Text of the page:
This post was written by Keith Dawson for UBM Tech’s community Web site All LED Lighting, sponsored by Philips Lumileds. It is archived here for informational purposes only because the All LED Lighting site may go dark at any time. This material is Copyright 2013-2015 by UBM Americas.


What We Have Learned

The Department of Energy has issued a new report on lessons learned as a market for solid-state lighting develops. The lessons mostly have the character of things that need improvement.

12 LED Market Lessons

  1. Rigorous testing requirements adopted in the early days of SSL industry development were necessary to counter exaggerated claims of performance by some manu­facturers, but they eventually led to unreasonably high testing costs.
  2. Despite the promise of long life, there is no standard way to rate the lifetime and reliability of LED products.
  3. Specifiers prefer complete families of products, but the rapid evolution of LED technology presents a challenge to manu­facturers in creating and maintaining complete product lines.
  4. The range of color quality available with LED-based products and the limitations of existing color metrics may confuse users.
  5. The color delivered by some LEDs shifts over time, enough to negatively impact adoption in some appli­cations.
  6. Some LEDs flicker noticeably, which may negatively impact adoption in some appli­cations.
  7. LEDs can cause glare, which may negatively impact adoption in some appli­cations.
  8. Achieving high-quality dimming perfor­mance with LED lamps is difficult, but improving.
  9. Greater interoperability of lighting control components and more sensible specifications of lighting control systems are required to maximize the energy savings delivered by LED-based sources.
  10. Lack of LED product serviceability and interchangeability has created market adoption barriers in certain sectors.
  11. Existing lighting infrastructure limits the full potential of SSL; more effort is needed to open the doors to new lighting systems and form factors.
  12. Programs that provide ways to identify quality LED products have helped support market adoption.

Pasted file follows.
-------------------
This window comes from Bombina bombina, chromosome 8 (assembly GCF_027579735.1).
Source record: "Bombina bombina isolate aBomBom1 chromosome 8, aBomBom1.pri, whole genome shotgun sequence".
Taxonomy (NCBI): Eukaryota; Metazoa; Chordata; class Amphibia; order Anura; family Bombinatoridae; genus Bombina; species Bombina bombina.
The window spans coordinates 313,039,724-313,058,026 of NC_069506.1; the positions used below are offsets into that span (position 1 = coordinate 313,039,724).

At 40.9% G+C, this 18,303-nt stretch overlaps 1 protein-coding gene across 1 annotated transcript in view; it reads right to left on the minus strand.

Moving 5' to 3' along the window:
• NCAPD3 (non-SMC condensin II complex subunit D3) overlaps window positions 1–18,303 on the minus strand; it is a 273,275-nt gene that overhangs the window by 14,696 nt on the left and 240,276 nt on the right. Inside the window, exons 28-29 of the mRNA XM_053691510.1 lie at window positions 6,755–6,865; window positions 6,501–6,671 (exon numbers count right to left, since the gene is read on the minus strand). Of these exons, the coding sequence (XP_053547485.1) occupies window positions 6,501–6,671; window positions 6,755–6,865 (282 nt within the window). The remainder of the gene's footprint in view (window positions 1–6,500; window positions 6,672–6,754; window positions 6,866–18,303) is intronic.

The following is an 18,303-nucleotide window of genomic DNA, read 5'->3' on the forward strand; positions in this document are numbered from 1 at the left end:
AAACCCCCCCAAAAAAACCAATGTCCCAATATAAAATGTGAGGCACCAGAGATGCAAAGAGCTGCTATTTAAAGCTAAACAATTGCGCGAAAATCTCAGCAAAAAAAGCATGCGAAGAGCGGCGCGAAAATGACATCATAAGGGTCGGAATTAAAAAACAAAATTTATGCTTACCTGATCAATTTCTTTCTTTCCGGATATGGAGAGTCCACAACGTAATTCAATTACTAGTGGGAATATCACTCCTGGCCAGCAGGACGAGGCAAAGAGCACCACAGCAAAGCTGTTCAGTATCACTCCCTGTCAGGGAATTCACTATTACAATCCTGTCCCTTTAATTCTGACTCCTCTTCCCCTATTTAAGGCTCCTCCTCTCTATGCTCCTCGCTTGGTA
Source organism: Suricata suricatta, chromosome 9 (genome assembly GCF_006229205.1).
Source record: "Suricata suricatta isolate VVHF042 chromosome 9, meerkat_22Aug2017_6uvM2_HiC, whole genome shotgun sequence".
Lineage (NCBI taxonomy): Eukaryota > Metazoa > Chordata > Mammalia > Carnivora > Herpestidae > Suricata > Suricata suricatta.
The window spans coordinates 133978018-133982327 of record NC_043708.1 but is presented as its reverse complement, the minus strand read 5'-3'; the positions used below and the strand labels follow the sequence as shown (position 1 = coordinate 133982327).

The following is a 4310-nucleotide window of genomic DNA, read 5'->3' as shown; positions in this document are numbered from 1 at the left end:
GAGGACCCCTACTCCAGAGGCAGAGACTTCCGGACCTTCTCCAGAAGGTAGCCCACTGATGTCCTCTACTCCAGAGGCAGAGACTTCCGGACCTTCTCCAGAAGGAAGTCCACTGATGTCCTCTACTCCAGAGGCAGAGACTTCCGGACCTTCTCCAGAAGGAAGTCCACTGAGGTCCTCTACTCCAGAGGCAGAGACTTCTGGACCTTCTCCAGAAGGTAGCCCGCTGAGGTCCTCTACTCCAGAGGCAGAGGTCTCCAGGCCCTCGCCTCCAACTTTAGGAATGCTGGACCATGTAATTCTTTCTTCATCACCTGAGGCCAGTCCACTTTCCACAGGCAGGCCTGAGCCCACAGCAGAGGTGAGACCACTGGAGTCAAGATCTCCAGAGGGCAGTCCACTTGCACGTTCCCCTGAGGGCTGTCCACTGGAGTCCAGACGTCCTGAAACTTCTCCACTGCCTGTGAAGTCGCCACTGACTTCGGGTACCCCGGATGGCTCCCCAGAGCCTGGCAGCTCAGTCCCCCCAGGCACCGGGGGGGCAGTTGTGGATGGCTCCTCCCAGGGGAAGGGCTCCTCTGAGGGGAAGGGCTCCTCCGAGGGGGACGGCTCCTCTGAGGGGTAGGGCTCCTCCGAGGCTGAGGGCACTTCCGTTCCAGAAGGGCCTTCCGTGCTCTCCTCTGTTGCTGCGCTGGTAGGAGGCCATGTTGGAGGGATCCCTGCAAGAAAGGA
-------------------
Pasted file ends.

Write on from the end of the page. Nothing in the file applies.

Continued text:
The authors of the report, "Solid-State Lighting: Early Lessons Learned on the Way to Market," say that they selected lessons where "useful information can be applied going forward." In other words, this is not an account of solved problems.

The sidebar lists all 12 lessons in the report's language. I would like to touch on a few nuances and implications that struck me while reading through the 47 pages of lessons.

A lifetime of control
Lesson 2 states that LED lifetime and reliability cannot be exactly predicted. The report notes that the presence and growing importance of lighting controls compounds this problem into intractability. The standard testing that is used today to try to extrapolate luminaire lifetime assumes that conditions are static when the luminaire is in use. Controls allow the level of light, and perhaps other variables such as color or CCT, to be set over wide ranges. There is no theoretical basis for assuming what the effect of running a luminaire at 50% light output will be on a product's lifetime, let alone extrapolating to arbitrary levels of light output over time.

Lesson 3 notes that, while specifiers prefer complete families of lighting products, manufacturers have a difficult time meeting that desire due to the rapid evolution of technology. One fallout of this situation is that, since specifiers cannot necessarily find the variety of products needed for a project offered by a single manufacturer, they may mix and match luminaires from different suppliers. The result is often mismatched color (even for products nominally having the same CCT), disparate rates of lumen degradation and color shift, and an inability easily to stock replacement parts.

Another factor mitigating against manufacturers' ability to offer complete product families is the burden imposed by combinatorial product testing, as Lesson 1 details.

Tighter binning
Lesson 4 touches on a topic we have examined here recently, some LED makers are exploring ways to narrow the color variation in the binning they offer -- indeed this has been going on for some time. Lesson 4 notes that color has become a point of confusion among consumers in the SSL era. Among the report's recommendations for remedying this situation: "Standards organizations should consider establishing tighter tolerances for chromaticity bins to reduce product-to-product variability at the same CCT."

Shifting color
Lesson 5 involves the color shifts that many luminaires experience over their lifetimes. There are no agreed-upon standards to characterize this behavior and no way now to communicate it to consumers. Thus it is not surprising that manufacturers' warranties rarely if ever mention guarantees of color stability. As we discussed last November, this issue is a sleeper that could cause the public to sour on SSL as its true dimensions become more widely known. Standards describing and circumscribing color shift are sorely needed.

The DOE's report is packed with such insights into, and implications of, the issues the SSL industry faces today. It is recommended reading.

Related posts

— Keith Dawson Circle me on Google+ Follow me on Twitter Visit my LinkedIn page, Editor-in-Chief, All LED Lighting